- We hit it off from day one. It was the two halves of one solution coming together, our technology and their needs, says Martin Rugfelt, CEO and founder of Sentian.ai.
Sentian.ai helps large companies transforming their businesses to become algorithmically driven through AI and machine learning. The clean-energy and heating company Stockholm Exergi caught their interest already last year.
– We have been already carrying out pilots in our facilities around to how we operate and maintain the power plants. Collaboration with Sentian.ai have been valuable for us to understand new applications and the potential in digitalizing our processes, says Gunnar Borgström, Head of Digital concepts at Stockholm Exergi.
Sentian.ai and Stockholm Exergi are collaborating on a learning anomaly detecting solution for distributed heating plants, meaning identifying when something is not right in the power plants.
– From a startup point of view Stockholm Exergi is an ideal partner. They have the will, the means and the preconditions for a successful collaboration - says Martin Rugfelt.
– It has been extremely beneficial for us to work with startups, in this case Sentian.ai, as we can learn a lot, both form their expertise in the area but also about how to approach challenges in new ways, says Gunnar Borgström.
Stockholm Exergiand Sentian is just one of 1000 tailored meetings that Ignite Sweden have arranged since their inception. Half of those meetings has resulted in a continued dialogue, with 18 projects commercialised to date.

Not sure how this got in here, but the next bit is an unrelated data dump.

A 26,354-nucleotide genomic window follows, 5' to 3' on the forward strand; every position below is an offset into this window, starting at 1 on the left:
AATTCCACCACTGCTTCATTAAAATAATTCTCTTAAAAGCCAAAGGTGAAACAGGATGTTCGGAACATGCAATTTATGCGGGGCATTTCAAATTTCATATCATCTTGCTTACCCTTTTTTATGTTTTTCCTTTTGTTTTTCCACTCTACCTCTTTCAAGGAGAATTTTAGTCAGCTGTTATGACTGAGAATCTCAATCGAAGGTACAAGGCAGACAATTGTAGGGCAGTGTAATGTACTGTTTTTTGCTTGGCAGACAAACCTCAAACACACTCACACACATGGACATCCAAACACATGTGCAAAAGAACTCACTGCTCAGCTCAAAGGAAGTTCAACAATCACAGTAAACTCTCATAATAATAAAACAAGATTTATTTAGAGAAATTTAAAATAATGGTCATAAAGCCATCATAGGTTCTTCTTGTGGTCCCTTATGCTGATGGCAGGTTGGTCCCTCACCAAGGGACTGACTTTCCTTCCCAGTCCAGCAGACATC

About Ignite Sweden
To increase the pace of innovation and economic growth, it's necessary to establish tighter bonds between Sweden’s great startups and large corporates. Ignite Sweden is a national initiative and will run until January 2020. The overall aim for the project is to help startups to find their first large customers. The project is led by THINGS, STING, LEAD, MINC, UMINOVA and SISP. Ignite Sweden is co-funded by Vinnova and supported by the Swedish Energy Agency.
What is the concept behind Get On Top Of (GOTO)?
GOTO was established to help Swedish industry prosper. It is a collaborative learning forum bringing together the best minds from our extended community to collectively anticipate, inspire, drive and engage in what will happen next.
What happens during an after-work event?
The format is high energy, 15 min knowledge and insight sharing presentations from 5-6 speakers, followed by a panel discussion, if appropriate. All presenting companies also have a stand-up table to gather interested attendees for further discussion.
What topics are covered and how do you choose them?
We identify key technologies “around the corner” to get relevant people on top of. Like in surfing, timing is key, in order not to start ride a wave too early or to miss it. We started with LPWAN in 2017, added Machine Learning late 2017 and had our first Robotics a couple of weeks ago. The theories, vision and ideas may not be ‘new' but, driven by the shift in context and how it is applied right now, they have become a catalyst for a lot of development.
How often does it happen?
Frequency is driven by the volume of interested corporates and individuals. For example, we have had 8x LPWAN events with a total of 700 attendees and 4x Machine Learning with some 300 attendees. Demand and engagement remains high and we are currently planning our 2018 autumn/ winter events program, so watch this space! All GOTO events are open and announced on our web.
Which startups and corporates have participated in the past?